Scientific Approach to Cardio: Is it Helping or Hurting?

Cardio is the one saving grace we can rely on to keep us lean, drop a couple pounds before summer, and cancel out that brownie (or 5) I just ate right?? … or wrong?

A funny thing happened when I started researching cardio- the more I learned, the less I did.

There is so much information that is thrown at us on the internet, social media, and in the magazines that catch our eye while we’re just trying to check out of the grocery store with our bottle of wine and chocolate in peace!! It is important that we apply science and research to these “facts” before we start throwing them into our training regimen.  Let’s ask some questions that will allow us to filter through some myths and truths about cardio:

1. How much food are you eating daily?

Your daily caloric intake will play a huge role in the effectiveness of your cardio.  God made our bodies to fight against harsh environments.  Eating less than our bodies, lifestyles, and activities demand is considered a harsh environment.  With survival as a priority, our bodies respond in the following ways (just to name a few):

  • Lowers basal metabolic rate (the majority of calories burned throughout the day)
  • Lowers calories burned during exercise
  • Lowers thermic effect of food (calories burned while we process food)
  • Increases fat storage
  • Disruptions hormone production
  • Decreases sex drive
  • Decreases energy in everyday activities

By introducing excessive amounts of cardio on top of a low calorie diet, we are magnifying the negative effects on our metabolisms.  Food is fuel.  In order to be fat-burning, sculpted, lean muscle-building machines, we need to eat.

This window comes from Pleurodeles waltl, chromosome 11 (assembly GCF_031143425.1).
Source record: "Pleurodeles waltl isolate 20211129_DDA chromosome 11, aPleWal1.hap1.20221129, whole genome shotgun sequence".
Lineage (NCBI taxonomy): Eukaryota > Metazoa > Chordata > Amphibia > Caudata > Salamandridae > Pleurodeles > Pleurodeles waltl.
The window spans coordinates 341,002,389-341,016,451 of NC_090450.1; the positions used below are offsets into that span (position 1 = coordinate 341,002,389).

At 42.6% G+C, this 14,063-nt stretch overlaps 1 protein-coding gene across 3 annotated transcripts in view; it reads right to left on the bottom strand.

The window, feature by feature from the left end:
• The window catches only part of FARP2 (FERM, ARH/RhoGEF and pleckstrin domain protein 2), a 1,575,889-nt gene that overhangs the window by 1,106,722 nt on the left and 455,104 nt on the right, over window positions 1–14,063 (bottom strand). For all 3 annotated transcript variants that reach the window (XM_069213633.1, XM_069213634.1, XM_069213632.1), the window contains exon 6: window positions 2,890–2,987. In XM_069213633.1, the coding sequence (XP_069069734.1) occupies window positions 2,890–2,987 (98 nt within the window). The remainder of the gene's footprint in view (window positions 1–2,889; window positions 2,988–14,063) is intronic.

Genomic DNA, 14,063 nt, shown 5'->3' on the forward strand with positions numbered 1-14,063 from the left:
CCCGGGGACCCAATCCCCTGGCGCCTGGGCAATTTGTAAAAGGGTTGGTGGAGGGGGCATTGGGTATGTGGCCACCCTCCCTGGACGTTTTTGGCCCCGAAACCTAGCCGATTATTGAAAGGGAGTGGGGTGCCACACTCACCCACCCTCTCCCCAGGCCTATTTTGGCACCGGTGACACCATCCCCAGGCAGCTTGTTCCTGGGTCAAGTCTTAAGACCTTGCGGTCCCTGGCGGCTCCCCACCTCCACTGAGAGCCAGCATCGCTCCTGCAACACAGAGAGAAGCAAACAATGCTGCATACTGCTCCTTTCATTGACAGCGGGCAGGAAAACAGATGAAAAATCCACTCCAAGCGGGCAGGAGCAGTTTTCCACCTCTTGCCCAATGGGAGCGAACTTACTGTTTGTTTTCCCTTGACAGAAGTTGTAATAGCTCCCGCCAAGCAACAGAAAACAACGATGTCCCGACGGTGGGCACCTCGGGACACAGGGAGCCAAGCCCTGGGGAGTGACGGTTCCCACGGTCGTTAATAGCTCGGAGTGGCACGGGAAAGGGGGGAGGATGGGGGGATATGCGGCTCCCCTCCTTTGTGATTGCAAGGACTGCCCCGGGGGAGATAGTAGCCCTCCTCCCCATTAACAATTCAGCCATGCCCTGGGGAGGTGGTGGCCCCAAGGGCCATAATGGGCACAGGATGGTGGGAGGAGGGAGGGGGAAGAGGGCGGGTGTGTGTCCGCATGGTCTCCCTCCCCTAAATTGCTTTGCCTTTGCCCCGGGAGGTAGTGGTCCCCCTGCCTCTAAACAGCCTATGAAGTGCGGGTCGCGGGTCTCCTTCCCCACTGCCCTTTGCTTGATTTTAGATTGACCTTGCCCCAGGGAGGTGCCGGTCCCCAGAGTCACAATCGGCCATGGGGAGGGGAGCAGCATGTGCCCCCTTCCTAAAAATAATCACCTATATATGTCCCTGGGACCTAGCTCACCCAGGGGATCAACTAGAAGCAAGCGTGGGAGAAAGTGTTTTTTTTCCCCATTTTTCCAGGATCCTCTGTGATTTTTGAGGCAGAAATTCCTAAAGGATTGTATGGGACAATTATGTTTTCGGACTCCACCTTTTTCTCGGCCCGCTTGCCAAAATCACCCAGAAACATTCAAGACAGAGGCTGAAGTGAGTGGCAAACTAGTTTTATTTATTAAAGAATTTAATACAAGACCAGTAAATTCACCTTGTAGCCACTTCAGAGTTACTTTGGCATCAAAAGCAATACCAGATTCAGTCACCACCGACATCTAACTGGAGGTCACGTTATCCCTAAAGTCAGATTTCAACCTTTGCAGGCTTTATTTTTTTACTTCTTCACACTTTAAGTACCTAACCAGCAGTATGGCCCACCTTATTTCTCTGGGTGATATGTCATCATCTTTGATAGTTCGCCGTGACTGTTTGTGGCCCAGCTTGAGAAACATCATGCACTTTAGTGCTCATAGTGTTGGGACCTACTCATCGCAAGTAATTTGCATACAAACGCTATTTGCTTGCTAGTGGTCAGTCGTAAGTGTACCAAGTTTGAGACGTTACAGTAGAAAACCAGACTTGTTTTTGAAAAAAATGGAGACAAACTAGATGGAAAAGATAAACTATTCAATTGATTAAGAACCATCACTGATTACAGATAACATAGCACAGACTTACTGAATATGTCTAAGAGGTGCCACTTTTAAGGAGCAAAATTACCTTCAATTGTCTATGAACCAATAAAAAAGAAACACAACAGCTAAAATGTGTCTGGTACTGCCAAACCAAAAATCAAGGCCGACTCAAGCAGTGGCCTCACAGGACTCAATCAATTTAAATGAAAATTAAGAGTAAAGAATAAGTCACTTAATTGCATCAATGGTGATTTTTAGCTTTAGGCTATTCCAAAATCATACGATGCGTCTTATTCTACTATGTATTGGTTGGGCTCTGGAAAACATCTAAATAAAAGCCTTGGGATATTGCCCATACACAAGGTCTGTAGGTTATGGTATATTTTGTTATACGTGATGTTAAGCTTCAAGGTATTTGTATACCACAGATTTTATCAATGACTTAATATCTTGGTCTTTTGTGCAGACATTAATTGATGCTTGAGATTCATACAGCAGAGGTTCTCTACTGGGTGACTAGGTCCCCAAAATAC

2. What type of cardio are you performing?

Now that we’ve covered our diets… the type of cardio we are performing is the most important influencer of it’s effectiveness in weight loss.  Let’s break down the two most common forms of cardio:

High Intensity Interval Training [HIIT]:

  • Short bursts of all-out anaerobic work, followed by rest periods
  • Large fluctuations in heart rate
  • Creates metabolic adaptions (increases your metabolism), as long as you are reaching your anaerobic and lactate thresholds
  • Induces a 24 hour energy expenditure (the “after-burn” of calories)
  • Taps into abdominal fat storage
  • Increases mitochondrial capacity (where ATP is produced and fat is burned)
  • Allows retention and even increases in muscle mass, as long as cardio mimics multi-joint exercises with plenty of hip flexion

Low Intensity Steady State [LISS]:

  • Consistent period of work at a low to moderate intensity
  • No fluctuations in heart rate
  • Creates no metabolic adaptions, and even tends to slow the metabolism
  • Burns calories only in the given period of cardio, as opposed to the HIIT “after-burn”

Considering the major contrast between the two, choose your cardio based on your goals.  If your goals are to burn fat and build/maintain lean muscle mass, HIIT wins 10/10 in my book.  If you just want to lose a little short-term weight, enjoy the social aspect of going for a jog with your buddy, or find the idea of your face turning 50 shades of red while feeling like your lungs are going to explode (after running only the first sprint) a little unappealing, LISS might be the cardio for you!